Grades 9+

After a long trip from Athens, Orion, a math prodigy and an aspiring seeker of wisdom, had reached Pythagoras’s school in the small town of Croton, in southern Italy. He was determined to enroll in the hallowed institution of the great philosopher. Orion could barely contain his excitement. If he was accepted into the school, he would help unlock the mysteries of the cosmos.

He knocked on the gate and was ushered into a room where a clerk sat.  He gave Orion the instructions. To join, Orion must swear an oath of secrecy and silence. Pythagoras believed that silence was of the utmost importance. He stipulated that any who sought to join his school must remain mute for five years. This had a dual purpose. One, silence encouraged purity and taught self-restraint. Two, he wanted to ensure his students could keep the cult’s secrets.

The clerk handed him a sheet of parchment. On it was written the oath of secrecy he needed to take before he was allowed to enter. Orion quickly read it over, and with a steady hand, signed his name at the bottom, the ink drying almost instantly.

Inside the school, the boy also had to accept and adopt a stringent lifestyle of abstinence. Unflinching in his commitment, the boy accepted the terms. He had to give up sex, meat, and, of course, speech.

Pythagoras had two groups of followers: the akousmatikoi and the mathematikoi. The latter were his most devoted and most loyal disciples. They were told the secrets of advanced mathematics. Pythagoras had formed a religion based on numbers. His theorems were sacred.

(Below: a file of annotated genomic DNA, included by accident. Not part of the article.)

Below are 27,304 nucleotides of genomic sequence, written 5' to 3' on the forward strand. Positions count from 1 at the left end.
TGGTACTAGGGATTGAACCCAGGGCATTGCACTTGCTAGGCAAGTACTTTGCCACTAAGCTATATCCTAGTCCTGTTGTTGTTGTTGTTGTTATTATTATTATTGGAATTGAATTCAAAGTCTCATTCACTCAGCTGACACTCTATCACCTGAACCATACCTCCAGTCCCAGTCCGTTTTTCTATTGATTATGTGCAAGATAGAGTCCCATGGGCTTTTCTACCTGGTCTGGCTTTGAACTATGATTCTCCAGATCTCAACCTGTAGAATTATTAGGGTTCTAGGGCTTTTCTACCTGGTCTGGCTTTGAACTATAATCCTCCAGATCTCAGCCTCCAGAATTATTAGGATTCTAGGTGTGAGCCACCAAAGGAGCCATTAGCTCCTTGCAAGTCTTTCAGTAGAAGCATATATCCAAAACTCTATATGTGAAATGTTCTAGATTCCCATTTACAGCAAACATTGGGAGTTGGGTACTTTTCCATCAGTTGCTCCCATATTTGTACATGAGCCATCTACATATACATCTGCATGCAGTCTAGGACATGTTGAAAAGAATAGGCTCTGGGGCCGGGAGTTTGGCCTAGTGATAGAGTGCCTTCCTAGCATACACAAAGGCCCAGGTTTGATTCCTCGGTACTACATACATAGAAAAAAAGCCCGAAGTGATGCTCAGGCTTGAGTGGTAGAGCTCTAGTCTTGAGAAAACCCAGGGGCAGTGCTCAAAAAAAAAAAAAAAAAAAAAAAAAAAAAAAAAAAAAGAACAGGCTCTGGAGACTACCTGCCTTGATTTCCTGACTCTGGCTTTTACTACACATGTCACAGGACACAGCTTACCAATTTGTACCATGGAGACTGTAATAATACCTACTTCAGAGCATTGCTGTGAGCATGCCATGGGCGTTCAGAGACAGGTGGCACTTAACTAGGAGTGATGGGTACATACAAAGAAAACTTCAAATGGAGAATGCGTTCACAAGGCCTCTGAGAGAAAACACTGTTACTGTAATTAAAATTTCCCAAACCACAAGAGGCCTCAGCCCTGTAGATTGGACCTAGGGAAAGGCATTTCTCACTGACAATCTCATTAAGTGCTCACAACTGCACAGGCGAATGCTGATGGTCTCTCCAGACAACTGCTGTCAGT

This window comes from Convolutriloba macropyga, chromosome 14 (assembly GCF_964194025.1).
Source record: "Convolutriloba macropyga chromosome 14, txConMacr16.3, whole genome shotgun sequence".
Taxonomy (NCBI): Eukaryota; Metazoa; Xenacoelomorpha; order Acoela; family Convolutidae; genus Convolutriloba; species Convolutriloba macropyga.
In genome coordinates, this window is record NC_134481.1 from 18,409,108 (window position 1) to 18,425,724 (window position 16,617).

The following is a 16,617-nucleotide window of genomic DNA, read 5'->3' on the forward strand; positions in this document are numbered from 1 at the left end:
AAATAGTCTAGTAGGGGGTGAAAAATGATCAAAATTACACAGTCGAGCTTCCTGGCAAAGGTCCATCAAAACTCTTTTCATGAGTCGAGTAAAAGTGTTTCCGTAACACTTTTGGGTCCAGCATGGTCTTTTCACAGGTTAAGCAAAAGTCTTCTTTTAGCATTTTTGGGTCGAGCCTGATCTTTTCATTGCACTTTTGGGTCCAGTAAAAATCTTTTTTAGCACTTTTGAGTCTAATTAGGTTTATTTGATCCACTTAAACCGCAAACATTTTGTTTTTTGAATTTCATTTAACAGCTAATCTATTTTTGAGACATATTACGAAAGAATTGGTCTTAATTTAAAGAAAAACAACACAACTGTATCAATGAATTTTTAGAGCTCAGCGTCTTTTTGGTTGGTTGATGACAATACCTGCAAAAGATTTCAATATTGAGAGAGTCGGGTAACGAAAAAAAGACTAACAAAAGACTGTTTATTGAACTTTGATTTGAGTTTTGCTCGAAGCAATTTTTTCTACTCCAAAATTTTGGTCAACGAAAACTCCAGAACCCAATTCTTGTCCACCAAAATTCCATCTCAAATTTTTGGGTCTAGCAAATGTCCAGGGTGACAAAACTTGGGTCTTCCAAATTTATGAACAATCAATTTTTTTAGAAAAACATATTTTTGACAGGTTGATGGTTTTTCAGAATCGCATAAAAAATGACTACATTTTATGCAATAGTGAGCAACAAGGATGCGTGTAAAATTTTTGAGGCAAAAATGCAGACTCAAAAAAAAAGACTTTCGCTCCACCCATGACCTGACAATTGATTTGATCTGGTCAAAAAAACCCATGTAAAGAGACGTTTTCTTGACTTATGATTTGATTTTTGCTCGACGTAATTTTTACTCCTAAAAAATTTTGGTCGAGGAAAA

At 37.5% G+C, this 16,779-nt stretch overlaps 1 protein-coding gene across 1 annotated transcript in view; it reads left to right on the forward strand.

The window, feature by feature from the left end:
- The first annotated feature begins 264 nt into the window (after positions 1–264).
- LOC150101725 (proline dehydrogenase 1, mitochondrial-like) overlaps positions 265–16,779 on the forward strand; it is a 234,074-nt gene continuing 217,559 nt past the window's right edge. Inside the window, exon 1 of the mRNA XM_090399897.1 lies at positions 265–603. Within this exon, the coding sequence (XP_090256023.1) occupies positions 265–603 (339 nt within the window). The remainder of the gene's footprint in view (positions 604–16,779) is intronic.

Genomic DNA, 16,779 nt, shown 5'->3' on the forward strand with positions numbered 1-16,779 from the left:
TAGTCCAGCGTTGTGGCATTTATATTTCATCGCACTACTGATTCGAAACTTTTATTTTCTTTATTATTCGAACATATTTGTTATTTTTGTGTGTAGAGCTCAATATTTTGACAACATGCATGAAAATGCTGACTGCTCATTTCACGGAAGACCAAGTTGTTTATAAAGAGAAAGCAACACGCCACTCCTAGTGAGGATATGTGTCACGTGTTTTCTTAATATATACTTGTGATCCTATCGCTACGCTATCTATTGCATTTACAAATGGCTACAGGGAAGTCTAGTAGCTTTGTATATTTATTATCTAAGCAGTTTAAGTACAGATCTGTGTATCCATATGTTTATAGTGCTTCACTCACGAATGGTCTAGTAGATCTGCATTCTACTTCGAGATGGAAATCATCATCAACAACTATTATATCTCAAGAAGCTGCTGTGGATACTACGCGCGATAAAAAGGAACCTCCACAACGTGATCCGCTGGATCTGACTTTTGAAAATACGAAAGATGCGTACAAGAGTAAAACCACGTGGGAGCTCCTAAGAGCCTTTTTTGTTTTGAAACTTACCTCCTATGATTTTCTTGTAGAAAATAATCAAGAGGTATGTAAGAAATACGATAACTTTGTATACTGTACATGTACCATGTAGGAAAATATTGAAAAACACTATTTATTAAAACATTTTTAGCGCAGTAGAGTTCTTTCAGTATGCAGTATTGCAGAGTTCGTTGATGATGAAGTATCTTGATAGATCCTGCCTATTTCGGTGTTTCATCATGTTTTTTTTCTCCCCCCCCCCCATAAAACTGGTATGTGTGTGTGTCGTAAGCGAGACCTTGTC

At last, Orion met the great philosopher. Pythagoras sat all in white, a golden wreath on his head. Orion, seated on the floor behind the other learners, trembled as the master’s soft voice carried across the room. Pythagoras spoke of the mysteries of the universe and of how numbers could be used to unlock them. He said numbers were the foundation of reality.

Numbers, he said, went beyond the study of math and philosophy. He reminded his followers that numbers were a source of worship and admiration, with each number containing a unique significance: 7 symbolized wisdom, and 8 was a sign of justice. But no number was more holy than the 10, which they literally prayed to.

Numbers may not be the foundation of reality, as Pythagoras claimed, but base 10 has become the foundation of math for most of the world.

Pythagoras Activity 1

Find the words below in the essay. Then fill in the blanks of the noun test.  For example:


The ______________________.

The  runners

Some words will not fit.  Skip those.  Don’t identify their part of speech. For example:


The   enjoy

Write N after all the words that are nouns.  Don’t worry about the others.  Use the noun test: noun =  the ______   

1. long

4. Orion

7. philosopher

10. secrecy

13. They

2. Athens

5. mute

8. excitement

11. advanced

14. foundation

3. aspiring

6. Italy

9. instructions

12. mathematics

15. He

Pythagoras Activity 2

Repeat Pythagoras Activity 2.  But this time you sometimes you will fill in the second blank.  To do that, you may need to fill in the first blank with a word that is not on the list. For example:


The ______________________ named __________________________.

The Camelot. The kingdom named  Camelot. 

Some words will not fit either blank.  Skip those.  For example:


The  about     The person named about 

Identify the nouns in the list below. Take into account how the word is used in the essay.

Write N after all the words that are nouns.  Don’t worry about the others.

Use the noun test: noun =  the ______   OR   the _______ named _______  

1. Athens

4. holy

7. Orion

10. Italy

13. parchment

2. Pythagoras

5. world

8. groups

11. boy

14. akousmatikoi

3. justice


9. Croton

12. ink

15. accept